Atlanta Journal Constitution: "Ghost Brothers of Darkland County" A Musical Horror Story That Twists And Turns "A" Review
04.12.2012 - By Bert Osborne -
Atlanta Journal Constitution
Even before the house lights dim, “Ghost Brothers of Darkland County” starts
creeping you out.
Once you get inside the Alliance Theatre, take a moment to stand in awe of Todd
Rosenthal’s spectacularly spooky scenic design. Moss hangs from the rafters, and
a dilapidated water tower ominously overlooks the skeletal frame of an eerily
There are isolated people positioned around the periphery of the set, mostly
motionless, as though in limbo –- so it’s fairly startling to suddenly catch
sight of a dream-like image walking across the stage, a recurring example of the
visual effects that projection designer Adam Larsen will use to hypnotic and
haunting effect once the show begins.
The names of Rosenthal and Larsen may not sell a lot of tickets (and that also
goes for crackerjack lighting designer Robert Wierzel), but their work is just
as crucial as that of any of their higher-profile cohorts. It’s one thing to
concoct a fantastical idea for a musical horror story that twists and turns
between illusion and reality, from the past to the present or from here to the
hereafter. It’s another thing to logistically represent those parallel universes
on a theater stage.
All the advance hype surrounding “Ghost Brothers” has been somewhat scary, too.
How could it not be, as a world-premiere (no doubt Broadway-bound) collaboration
between none other than Stephen King, John Mellencamp and T Bone Burnett? But
never fear: Under the mesmerizing direction of our very own Susan V. Booth, the
Alliance production lives up to it with an almost supernatural ease.
As a prolific novelist, King is a legendary master of suspense. As a first-time
playwright, he doesn’t really break new ground so much as he sticks to what he
does best. Indeed, “Ghost Brothers” might impress as a freaky paranormal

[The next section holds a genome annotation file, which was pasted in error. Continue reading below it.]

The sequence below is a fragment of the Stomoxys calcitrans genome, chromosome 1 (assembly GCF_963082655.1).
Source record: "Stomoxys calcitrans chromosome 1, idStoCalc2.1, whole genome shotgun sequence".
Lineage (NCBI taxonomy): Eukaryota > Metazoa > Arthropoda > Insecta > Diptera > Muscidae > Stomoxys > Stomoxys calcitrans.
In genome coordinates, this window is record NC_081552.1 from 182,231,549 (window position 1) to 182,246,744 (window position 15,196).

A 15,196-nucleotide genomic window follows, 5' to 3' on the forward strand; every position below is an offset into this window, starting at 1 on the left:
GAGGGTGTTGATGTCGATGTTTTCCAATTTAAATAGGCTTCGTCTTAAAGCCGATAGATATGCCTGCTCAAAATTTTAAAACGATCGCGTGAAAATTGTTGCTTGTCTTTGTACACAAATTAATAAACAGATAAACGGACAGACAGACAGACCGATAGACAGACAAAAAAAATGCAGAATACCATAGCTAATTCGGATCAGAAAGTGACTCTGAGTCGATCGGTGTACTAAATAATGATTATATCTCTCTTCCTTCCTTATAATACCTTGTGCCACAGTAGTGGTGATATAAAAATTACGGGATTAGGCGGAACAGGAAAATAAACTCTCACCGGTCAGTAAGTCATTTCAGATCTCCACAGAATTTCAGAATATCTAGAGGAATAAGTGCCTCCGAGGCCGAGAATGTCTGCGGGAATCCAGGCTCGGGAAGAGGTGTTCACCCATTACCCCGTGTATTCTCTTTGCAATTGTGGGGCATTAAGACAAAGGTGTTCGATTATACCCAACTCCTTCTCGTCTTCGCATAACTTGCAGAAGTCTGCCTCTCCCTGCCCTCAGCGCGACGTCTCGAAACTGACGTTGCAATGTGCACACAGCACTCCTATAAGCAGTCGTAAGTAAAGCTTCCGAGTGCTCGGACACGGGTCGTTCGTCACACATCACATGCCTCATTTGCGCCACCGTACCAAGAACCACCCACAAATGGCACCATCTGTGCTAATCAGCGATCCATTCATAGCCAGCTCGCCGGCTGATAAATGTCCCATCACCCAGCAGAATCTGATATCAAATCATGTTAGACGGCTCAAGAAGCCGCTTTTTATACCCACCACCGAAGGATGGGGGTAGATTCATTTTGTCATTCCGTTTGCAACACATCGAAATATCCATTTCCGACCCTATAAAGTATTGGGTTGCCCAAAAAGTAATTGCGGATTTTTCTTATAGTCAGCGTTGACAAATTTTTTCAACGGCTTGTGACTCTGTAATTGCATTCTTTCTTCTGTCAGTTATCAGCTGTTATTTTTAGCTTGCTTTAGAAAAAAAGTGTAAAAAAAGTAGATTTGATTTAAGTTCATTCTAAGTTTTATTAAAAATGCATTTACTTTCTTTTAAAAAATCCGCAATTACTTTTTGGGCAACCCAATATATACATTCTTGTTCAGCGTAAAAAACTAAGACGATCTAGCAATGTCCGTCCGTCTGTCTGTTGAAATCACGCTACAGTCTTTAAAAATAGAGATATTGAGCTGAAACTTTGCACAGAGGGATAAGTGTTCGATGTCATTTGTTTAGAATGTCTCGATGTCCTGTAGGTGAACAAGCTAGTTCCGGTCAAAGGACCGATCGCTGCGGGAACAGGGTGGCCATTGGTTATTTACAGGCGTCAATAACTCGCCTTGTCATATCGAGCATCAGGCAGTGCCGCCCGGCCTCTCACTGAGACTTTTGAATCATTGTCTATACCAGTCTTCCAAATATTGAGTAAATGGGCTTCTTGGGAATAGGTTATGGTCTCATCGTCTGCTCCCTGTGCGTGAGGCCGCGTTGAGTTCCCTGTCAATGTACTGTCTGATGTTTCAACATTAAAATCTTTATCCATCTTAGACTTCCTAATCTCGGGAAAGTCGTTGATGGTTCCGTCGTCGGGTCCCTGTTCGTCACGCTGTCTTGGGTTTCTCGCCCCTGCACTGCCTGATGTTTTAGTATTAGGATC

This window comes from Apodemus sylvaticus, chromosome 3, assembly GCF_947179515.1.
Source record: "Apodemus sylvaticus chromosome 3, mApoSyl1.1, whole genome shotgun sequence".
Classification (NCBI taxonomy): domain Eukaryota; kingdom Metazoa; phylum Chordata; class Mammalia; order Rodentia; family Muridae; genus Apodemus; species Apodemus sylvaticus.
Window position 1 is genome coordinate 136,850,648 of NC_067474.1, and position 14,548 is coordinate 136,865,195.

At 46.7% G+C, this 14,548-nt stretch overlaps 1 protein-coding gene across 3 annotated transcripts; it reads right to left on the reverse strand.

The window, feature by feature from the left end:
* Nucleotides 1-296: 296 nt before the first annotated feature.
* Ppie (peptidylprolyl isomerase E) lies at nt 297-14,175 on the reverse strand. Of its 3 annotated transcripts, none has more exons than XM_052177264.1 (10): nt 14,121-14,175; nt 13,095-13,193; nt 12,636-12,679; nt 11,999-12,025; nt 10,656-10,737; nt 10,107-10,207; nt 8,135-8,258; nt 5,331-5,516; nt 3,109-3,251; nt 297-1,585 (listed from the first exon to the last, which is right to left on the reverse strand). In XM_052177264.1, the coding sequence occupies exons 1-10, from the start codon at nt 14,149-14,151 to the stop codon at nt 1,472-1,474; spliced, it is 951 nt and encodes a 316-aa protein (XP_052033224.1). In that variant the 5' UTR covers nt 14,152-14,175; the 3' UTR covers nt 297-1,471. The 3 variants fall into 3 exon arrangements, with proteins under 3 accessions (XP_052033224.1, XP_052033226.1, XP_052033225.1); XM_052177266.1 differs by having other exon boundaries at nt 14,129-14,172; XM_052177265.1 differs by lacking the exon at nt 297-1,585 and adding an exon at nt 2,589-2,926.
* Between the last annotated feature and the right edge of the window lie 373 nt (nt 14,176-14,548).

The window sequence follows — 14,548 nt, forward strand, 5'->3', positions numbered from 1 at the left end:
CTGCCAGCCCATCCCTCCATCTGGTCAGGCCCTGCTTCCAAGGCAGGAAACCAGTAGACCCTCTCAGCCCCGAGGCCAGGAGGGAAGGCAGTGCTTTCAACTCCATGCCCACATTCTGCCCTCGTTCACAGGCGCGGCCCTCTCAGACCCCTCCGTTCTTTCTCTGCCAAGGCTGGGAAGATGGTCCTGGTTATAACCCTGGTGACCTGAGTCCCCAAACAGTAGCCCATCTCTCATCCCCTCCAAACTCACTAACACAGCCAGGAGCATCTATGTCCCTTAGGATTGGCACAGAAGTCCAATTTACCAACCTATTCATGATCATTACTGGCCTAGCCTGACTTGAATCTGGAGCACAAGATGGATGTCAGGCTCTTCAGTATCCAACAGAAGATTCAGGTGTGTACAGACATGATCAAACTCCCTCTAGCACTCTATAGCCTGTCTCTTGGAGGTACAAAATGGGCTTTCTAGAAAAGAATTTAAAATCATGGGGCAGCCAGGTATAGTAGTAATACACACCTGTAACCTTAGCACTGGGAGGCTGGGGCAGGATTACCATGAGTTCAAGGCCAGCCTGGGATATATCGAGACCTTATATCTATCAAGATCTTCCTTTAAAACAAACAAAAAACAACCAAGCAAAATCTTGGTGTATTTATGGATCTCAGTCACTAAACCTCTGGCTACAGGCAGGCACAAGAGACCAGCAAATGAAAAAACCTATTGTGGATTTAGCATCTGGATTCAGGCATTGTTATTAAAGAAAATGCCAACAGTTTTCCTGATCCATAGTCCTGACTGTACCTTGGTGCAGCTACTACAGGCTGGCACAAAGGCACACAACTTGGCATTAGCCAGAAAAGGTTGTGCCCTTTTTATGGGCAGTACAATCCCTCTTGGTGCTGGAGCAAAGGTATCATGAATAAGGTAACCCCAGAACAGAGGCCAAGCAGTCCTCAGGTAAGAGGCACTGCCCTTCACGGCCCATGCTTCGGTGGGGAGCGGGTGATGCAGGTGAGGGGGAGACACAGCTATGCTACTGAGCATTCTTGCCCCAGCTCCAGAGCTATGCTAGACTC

morality tale on the surface, but at its core it spins a story as ancient as
Cain and Abel -- or, for one dysfunctional family living in backwoods
Mississippi circa 2007, as recent as a mysterious tragedy from 40 years earlier.
Joe McCandless (intensely portrayed by the Tony Award-winning Marietta native
Shuler Hensley) is the profoundly scarred patriarch of the family now, but back
in 1967 he was a 10-year-old kid (Royce Mann) who suffered the loss of this two
older brothers, Jack (Peter Albrink) and Andy (Travis Smith), contentious rivals
for everything from a rifle-shooting competition to the affections of the same
girl, Jenna (Kate Ferber).
That young Joe somehow managed to survive the traumatic ordeal isn’t exactly to
say that he has lived to tell about it. For the rest of his life, Joe has been
sadly resigned to burying it deep within himself and letting his inner demons
eat away at him. When he finally realizes that his own grown sons, Frank (Lucas
Kavner) and Drake (Justin Guarini), seem doomed to repeat the sins of their late
uncles -- right down to a feud over the same girl, Anna (Kylie Brown) -- the
time has come for Joe to speak his peace.
An outer demon takes the form of a tattooed punk-rock narrator of sorts called
The Shape (an unforgettable Jake La Botz), who lurks throughout the story, not
simply a detached observer of events but often subliminally guiding the
characters and their actions from the beyond. If he’s the devil on their
collective shoulder, the angel is Dan Coker (Christopher L. Morgan), the wise
old barkeep of the symbolic Dreamland Café, who joins with Jack, Andy and Jenna
as a wandering chorus of “left-behind spirits.”
Their poignant ballad “Home Again” is just one of some 20 songs in Mellencamp’s
rousing score, a fusion of blues, country and rock that’s superbly performed by
Booth’s 19-member cast. Under Burnett’s musical direction, the sensational
four-piece band never misses a beat.
Notwithstanding the memorable solos by La Botz that open each act (“That’s Me,”
“Lounging Around in Heaven”), the highlight among the production numbers
(choreographed by Daniel Pelzig) is the pulsating Act I finale, “Tear This Cabin
Down,” which essentially burns down the house in more ways than one (with
another nod to Larsen’s innovative work).
The show spirals wildly out of control in its final 10 or 15 minutes, as King
relishes the opportunity to find new theatrical methods for demonstrating his
penchant for bloody mayhem. Nevertheless, watching how the bodies mount will
leave you with chills.
“Ghost Brothers of Darkland County”
Through May 13. 7:30 p.m. Tuesdays-Thursdays; 8 p.m. Fridays; 2:30 and 8 p.m.
Saturdays; 2:30 and 7:30 p.m. Sundays. $45-$85. The Alliance Theatre (at the
Woodruff Arts Center), 1280 Peachtree St. N.E., Atlanta. 404-733-5000.